Pelé was quick, strong, a good header and dribbler of the ball, but above all, he possessed a powerful and accurate strike in both legs. The avalanche of goals he produced for Santos, where he teamed up with fellow internationals like Zito and Carlos Alberto, helped the club win a string of trophies. They won the Brazilian national championship, the Taça Brasil, five times in a row, from 1961 to 1965. In 1962 and 1963 the club won the Copa Libertadores, followed both times by victory in the Intercontinental Cup, beating Eusebio's Benfica and Gianni Rivera's AC Milan respectively.
There was little joy for Pelé at World Cups in the 1960's. In 1962 he was injured out of the tournament early on, and had to watch as a spectator how his team-mates successfully defended their title, with Garincha playing the starring role in his absence. In 1966 the World Cup ended in a bitter disappointment, as the reigning champions crashed out in the group stage of the tournament. Bitterly disappointed, Pelé decided to end his international career. His retirement from the intentional stage would last for two years, but as the 1970 Wold Cup drew nearer, Pelé, who scored his thousandth goal as a footballer in 1969, changed his mind and returned to the seleção.


Pele in action for the Yellow Canaries
Pelé in action for the Yellow Canaries
He would not live to regret his decision. The 1970 Brazilian national team is regarded by many as the best ever national team. Playing a swinging and attack-minded form of samba-football, they captured Brazil's third World Cup. Starring roles were played by the likes of Carlos Alberto, Gerson, Jairzinho, Tostão, Rivelino, and of course Pelé. In the final of the tournament Italy were hopelessly outclassed and had to concede four goals, in spite of their defensive approach to the game. The emphatic 1970 World Cup triumph gave Pelé to end his international career on a high note. He played his last game for Brazil in the summer of 1971, against Yugoslavia in Rio's Maracanã stadium.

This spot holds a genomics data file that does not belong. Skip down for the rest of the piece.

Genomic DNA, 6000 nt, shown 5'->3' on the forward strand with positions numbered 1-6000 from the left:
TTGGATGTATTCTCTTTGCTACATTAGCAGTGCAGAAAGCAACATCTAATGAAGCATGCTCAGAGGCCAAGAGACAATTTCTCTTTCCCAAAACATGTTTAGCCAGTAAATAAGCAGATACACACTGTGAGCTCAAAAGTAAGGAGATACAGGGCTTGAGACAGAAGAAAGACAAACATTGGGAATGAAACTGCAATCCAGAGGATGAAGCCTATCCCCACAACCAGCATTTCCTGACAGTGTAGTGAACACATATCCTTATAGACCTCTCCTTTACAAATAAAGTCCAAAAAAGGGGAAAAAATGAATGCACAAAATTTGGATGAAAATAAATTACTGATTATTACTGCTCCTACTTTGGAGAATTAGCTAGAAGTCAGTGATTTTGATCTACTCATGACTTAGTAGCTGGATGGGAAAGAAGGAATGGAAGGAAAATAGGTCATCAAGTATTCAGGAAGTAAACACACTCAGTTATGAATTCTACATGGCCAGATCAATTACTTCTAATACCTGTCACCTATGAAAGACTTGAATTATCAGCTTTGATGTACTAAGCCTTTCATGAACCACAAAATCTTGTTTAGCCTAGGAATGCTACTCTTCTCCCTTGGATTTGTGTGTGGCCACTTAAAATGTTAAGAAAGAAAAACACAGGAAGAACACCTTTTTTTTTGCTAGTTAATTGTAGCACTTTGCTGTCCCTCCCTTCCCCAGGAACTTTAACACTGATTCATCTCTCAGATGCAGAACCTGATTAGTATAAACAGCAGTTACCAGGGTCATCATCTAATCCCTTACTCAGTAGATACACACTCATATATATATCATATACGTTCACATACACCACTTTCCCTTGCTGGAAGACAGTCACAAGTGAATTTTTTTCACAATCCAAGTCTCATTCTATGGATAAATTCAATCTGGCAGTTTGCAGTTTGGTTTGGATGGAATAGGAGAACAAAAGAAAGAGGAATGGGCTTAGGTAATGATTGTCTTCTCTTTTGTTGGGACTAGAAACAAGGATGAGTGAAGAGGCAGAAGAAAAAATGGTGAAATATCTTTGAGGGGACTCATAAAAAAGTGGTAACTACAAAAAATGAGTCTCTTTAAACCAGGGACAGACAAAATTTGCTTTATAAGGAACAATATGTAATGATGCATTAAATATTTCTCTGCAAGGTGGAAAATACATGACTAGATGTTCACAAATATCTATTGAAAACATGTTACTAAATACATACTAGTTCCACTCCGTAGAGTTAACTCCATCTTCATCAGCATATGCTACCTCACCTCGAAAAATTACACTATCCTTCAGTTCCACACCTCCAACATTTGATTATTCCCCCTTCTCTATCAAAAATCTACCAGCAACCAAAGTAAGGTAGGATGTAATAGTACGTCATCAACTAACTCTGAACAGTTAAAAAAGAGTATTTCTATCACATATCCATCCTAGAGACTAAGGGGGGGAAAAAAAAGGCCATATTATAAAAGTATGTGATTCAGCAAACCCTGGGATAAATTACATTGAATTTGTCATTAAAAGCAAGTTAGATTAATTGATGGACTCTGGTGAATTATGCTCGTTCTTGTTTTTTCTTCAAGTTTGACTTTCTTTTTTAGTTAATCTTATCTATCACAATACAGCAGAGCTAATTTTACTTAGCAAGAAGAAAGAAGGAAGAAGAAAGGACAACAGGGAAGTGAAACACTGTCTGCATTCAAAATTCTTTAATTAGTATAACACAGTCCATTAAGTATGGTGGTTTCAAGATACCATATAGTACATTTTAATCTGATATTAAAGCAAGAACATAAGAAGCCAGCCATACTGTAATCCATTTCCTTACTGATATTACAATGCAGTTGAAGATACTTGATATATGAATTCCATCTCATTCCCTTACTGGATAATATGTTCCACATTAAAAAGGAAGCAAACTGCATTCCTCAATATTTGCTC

Pele as a football ambassador in the USA
Pele as a football ambassador in the USA

 In 1974, at the age of 34 years old, Pelé decided that the time had come to hang up his boots all together. But his retirement from football would prove to be short lived. A year later Pelé, motivated in part by financial problems he found himself in at the time, decided to come out of retirement. He accepted an offer to join New York Cosmos, one of the clubs that formed the famous North American Soccer League.In the NASL Pelé earned a salary that could only have dreamed about during his years with Santos. He repaid the league by playing the role of goodwill ambassador for football in the United States to perfection.

On October 1st, 1977, in front of a 75,000 strong crowd, Pelé played his last match, a game between New York Cosmos and Santos, with the great man playing a half for each team. This time his retirement as a player would prove permanent. New York Cosmos had won the NASL that year, so that 'O Rei' could leave the club scene just as he had left the international scene, with his head held high. It was the end of a career that, if friendlies are included, saw him score 1283 goals in 1367 matches.After his retirement Pelé has continued playing the role of goodwill ambassador for football. He was also Brazilian minister for Sport for a while.  

- League Matches -

Season
Club
Country
Matches
Goals
1956 - 1957
Santos
Brazil
29
36
1957 - 1958
Santos
Brazil
38
58
1958 - 1959
Santos
Brazil
32
45
1959 - 1960
Santos
Brazil
30
33
1960 - 1961
Santos
Brazil
26
47
1961 - 1962
Santos
Brazil
26
37
1962 - 1963
Santos
Brazil
19
22
1963 - 1964
Santos
Brazil
21
34
1964 - 1965
Santos
Brazil
30
49
1965 - 1966
Santos
Brazil
14
13
1966 - 1967
Santos
Brazil
18
17
1967 - 1968
Santos
Brazil
21
17
1968 - 1969
Santos
Brazil
25
26
1969 - 1970
Santos
Brazil
15
7
1970 - 1971
Santos
Brazil
40
9
1971 - 1972
Santos
Brazil
36
14
1972 - 1973
Santos
Brazil
39
30
1973 - 1974
Santos
Brazil
27
10
1975
New York Cosmos
United States
9
5
1976
New York Cosmos
United States
22
13
1977
New York Cosmos
United States
25
12
 
 
Total:
542
535